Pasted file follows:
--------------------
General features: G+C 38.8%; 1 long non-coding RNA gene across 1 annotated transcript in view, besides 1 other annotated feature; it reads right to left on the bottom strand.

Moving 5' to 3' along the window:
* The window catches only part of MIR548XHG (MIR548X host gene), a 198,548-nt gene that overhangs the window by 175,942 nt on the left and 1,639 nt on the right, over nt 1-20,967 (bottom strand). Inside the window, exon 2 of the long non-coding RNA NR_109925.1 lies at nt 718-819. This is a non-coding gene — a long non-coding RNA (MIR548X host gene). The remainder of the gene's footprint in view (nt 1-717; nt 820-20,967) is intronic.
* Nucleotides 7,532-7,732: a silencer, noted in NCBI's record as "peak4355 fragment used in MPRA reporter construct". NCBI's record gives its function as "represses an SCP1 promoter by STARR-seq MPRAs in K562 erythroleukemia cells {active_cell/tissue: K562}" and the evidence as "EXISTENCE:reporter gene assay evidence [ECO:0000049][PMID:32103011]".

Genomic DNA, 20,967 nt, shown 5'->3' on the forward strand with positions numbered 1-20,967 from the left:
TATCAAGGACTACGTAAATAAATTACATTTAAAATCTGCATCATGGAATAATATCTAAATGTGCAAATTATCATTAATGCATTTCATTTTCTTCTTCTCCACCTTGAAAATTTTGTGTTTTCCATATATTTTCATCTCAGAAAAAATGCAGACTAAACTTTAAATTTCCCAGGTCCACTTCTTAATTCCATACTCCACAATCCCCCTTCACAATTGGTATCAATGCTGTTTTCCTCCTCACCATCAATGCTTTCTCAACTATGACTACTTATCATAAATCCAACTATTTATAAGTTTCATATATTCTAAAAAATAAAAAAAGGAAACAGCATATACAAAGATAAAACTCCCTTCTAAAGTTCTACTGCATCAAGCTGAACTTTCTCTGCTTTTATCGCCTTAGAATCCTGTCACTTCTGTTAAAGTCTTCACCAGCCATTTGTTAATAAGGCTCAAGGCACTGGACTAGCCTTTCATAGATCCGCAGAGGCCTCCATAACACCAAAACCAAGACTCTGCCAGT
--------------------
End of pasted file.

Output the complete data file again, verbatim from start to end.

General features: G+C 38.8%; 1 long non-coding RNA gene across 1 annotated transcript in view, besides 1 other annotated feature; it reads right to left on the bottom strand.

Moving 5' to 3' along the window:
* The window catches only part of MIR548XHG (MIR548X host gene), a 198,548-nt gene that overhangs the window by 175,942 nt on the left and 1,639 nt on the right, over nt 1-20,967 (bottom strand). Inside the window, exon 2 of the long non-coding RNA NR_109925.1 lies at nt 718-819. This is a non-coding gene — a long non-coding RNA (MIR548X host gene). The remainder of the gene's footprint in view (nt 1-717; nt 820-20,967) is intronic.
* Nucleotides 7,532-7,732: a silencer, noted in NCBI's record as "peak4355 fragment used in MPRA reporter construct". NCBI's record gives its function as "represses an SCP1 promoter by STARR-seq MPRAs in K562 erythroleukemia cells {active_cell/tissue: K562}" and the evidence as "EXISTENCE:reporter gene assay evidence [ECO:0000049][PMID:32103011]".

Genomic DNA, 20,967 nt, shown 5'->3' on the forward strand with positions numbered 1-20,967 from the left:
TATCAAGGACTACGTAAATAAATTACATTTAAAATCTGCATCATGGAATAATATCTAAATGTGCAAATTATCATTAATGCATTTCATTTTCTTCTTCTCCACCTTGAAAATTTTGTGTTTTCCATATATTTTCATCTCAGAAAAAATGCAGACTAAACTTTAAATTTCCCAGGTCCACTTCTTAATTCCATACTCCACAATCCCCCTTCACAATTGGTATCAATGCTGTTTTCCTCCTCACCATCAATGCTTTCTCAACTATGACTACTTATCATAAATCCAACTATTTATAAGTTTCATATATTCTAAAAAATAAAAAAAGGAAACAGCATATACAAAGATAAAACTCCCTTCTAAAGTTCTACTGCATCAAGCTGAACTTTCTCTGCTTTTATCGCCTTAGAATCCTGTCACTTCTGTTAAAGTCTTCACCAGCCATTTGTTAATAAGGCTCAAGGCACTGGACTAGCCTTTCATAGATCCGCAGAGGCCTCCATAACACCAAAACCAAGACTCTGCCAGT